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As a registered Psychologist (PYL05554) your fitness to practise is impaired by reason of misconduct and/or lack of competence and/or a health condition in that:
1. During the course of your employment as a Consultant Psychologist at Sheffield Children's NHS Foundation Trust, between April 2015 and 17 January 2018 you:
(a) Did not keep adequate records in that you did not complete approximately 36 initial assessment letters between July 2017 and December 2017
(b) Did not satisfactorily manage your job role in that you:
(i) Did not demonstrate an ability to make autonomous decisions; and/or
(ii) Did not demonstrate an ability to competently prioritise patient lists; and/or
(iii) Were unable to hold a satisfactory case load
(c) Did not appropriately manage clinical cases in that you:
(i) Did not read the case file before meeting with Service User 14; and/or
(ii) Did not adequately communicate with Service User 13's family between 25 June 2015 and 23 September 2015 in that you did not inform them that a treatment you recommended was not available; and/or
(iii) Did not provide appropriate handover in the case of Service User 13 in July 2015.
(d) Did not comply with data governance policies in that you:
(i) Did not ensure that the patient records of Service User 14 were kept in a safe and secure central point within your department
2. The matters set out in paragraph 1 constitute misconduct and/or lack of competence.
3. By reason of your misconduct and/or lack of competence your fitness to practise is impaired.
Service of Notice
1.The notice of this hearing was sent to the Registrant using her email address as it appeared on the register on 31 January 2022. The notice contained the date, time and modus of today’s hearing.
2. The Panel accepted the advice of the Legal Assessor, and is satisfied that notice of today’s hearing has been served in accordance with Rule 6(1) of the Conduct and Competence Committee Rules (the “Rules”).
Proceeding in the absence of the Registrant
3. The Panel then went on to consider whether to proceed in the absence of the Registrant pursuant to Rule 11 of the Rules. In doing so, it considered the submissions of Mr Bridges on behalf of the HCPC.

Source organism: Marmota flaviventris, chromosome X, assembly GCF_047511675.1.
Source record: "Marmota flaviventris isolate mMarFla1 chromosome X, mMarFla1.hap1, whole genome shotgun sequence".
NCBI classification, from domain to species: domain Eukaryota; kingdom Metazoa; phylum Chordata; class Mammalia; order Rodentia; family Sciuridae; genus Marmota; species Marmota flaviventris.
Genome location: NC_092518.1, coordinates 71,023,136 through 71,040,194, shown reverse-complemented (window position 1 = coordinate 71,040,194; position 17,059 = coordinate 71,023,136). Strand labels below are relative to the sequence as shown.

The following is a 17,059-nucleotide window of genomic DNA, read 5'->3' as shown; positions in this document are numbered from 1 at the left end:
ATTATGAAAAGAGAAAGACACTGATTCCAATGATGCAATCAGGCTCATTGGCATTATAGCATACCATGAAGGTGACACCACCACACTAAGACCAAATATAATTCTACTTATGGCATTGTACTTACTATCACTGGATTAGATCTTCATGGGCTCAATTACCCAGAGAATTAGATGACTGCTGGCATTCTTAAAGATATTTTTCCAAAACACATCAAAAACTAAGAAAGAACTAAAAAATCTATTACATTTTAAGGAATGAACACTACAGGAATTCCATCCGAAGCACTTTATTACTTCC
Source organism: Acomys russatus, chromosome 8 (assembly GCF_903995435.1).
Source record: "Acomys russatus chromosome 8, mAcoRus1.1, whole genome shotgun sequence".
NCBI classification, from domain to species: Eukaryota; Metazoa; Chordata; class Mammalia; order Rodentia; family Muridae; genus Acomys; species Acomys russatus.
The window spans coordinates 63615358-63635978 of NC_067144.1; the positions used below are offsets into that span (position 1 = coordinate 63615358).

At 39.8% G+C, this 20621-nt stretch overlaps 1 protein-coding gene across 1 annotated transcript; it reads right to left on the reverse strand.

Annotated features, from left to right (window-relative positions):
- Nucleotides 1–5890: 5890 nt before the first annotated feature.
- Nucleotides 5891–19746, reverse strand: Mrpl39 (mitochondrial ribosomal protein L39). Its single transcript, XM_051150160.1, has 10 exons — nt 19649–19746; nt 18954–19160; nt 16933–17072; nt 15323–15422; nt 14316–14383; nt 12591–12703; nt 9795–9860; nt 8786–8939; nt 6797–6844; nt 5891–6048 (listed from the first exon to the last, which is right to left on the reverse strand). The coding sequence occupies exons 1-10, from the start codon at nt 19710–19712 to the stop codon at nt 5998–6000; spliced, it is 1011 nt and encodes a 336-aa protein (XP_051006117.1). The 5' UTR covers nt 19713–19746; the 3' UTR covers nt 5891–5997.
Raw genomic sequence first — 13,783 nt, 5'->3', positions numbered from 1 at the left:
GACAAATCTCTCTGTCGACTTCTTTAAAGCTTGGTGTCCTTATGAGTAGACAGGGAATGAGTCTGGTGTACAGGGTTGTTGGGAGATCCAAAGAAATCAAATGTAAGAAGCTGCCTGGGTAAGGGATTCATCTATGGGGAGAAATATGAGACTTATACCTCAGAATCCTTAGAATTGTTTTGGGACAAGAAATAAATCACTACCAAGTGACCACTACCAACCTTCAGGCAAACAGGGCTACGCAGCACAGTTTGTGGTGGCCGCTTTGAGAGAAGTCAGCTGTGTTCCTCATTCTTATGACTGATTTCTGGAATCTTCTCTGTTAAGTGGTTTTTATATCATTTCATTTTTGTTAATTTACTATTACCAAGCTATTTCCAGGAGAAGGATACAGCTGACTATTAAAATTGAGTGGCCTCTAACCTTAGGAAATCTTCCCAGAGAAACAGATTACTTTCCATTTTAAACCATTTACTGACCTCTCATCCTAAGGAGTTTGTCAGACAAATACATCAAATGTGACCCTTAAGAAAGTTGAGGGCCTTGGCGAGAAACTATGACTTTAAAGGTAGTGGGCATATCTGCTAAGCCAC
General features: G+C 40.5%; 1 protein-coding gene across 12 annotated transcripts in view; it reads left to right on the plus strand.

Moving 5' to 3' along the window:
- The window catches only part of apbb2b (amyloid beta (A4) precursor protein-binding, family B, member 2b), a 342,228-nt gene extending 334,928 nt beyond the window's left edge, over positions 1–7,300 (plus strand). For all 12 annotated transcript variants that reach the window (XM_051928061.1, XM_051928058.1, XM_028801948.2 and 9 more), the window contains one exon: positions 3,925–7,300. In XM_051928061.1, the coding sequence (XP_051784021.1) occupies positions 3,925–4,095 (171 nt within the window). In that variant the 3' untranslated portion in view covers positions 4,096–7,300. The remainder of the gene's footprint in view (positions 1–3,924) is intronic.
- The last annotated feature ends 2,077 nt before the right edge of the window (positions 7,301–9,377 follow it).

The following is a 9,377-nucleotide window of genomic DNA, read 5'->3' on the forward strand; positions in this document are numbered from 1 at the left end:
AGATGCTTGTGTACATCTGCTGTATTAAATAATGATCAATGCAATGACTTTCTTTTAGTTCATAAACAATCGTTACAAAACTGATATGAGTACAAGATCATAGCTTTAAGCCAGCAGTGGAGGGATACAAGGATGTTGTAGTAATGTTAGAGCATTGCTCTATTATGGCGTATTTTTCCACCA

4. Mr Bridges submitted that the HCPTS has taken all reasonable steps to serve the notice on the Registrant. He drew the Panel’s attention to an email from the Registrant sent on 28 January 2022 indicating that she would not be attending any hearing due to health reasons.
5. The Panel accepted the advice of the Legal Assessor. He advised that, if the Panel is satisfied that all reasonable efforts have been made to notify the Registrant of the hearing, then the Panel had the discretion to proceed in the absence of the Registrant and that “where there is good reason not to proceed, the case should be adjourned; where there is not, however, it is only right that it should proceed”.
6. It was clear, from the principles derived from case law, that the Panel was required to ensure that fairness and justice were maintained when deciding whether to proceed in a Registrant’s absence.
7. The Panel was satisfied that all reasonable efforts had been made by the HCPTS to notify the Registrant of the hearing. It was also satisfied that the Registrant should be aware of the hearing.
8. In deciding whether to exercise its discretion to proceed in the absence of the Registrant, the Panel took into consideration the HCPTS practice note entitled ‘Proceeding in the Absence of a Registrant’.
9. The Panel was satisfied that the Registrant was absent voluntarily. Taking into consideration the papers in the case, the correspondence from the Registrant and her reasons for not attending the hearing, the Panel decided that it was in the Public Interest and it was also in the Registrant’s interest to proceed in her absence.
10. The Registrant is a registered Practitioner Psychologist with the HCPC. A referral was made to the HCPC in 2019 about concerns with her practice. The concerns related to issues raised between 2015 and 2019 at her place of employment.
11. The Investigating Committee referred an Allegation to the Conduct and Competence Committee on 11 May 2021 and it speaks for itself.
12. The Registrant accepted that her practice fell below the acceptable standards expected of a registered Practitioner Psychologist and admits the above Allegation.
13. The Registrant applied for voluntary removal from the HCPC register on 25 June 2021, which was considered and then agreed in writing on 25 March 2022.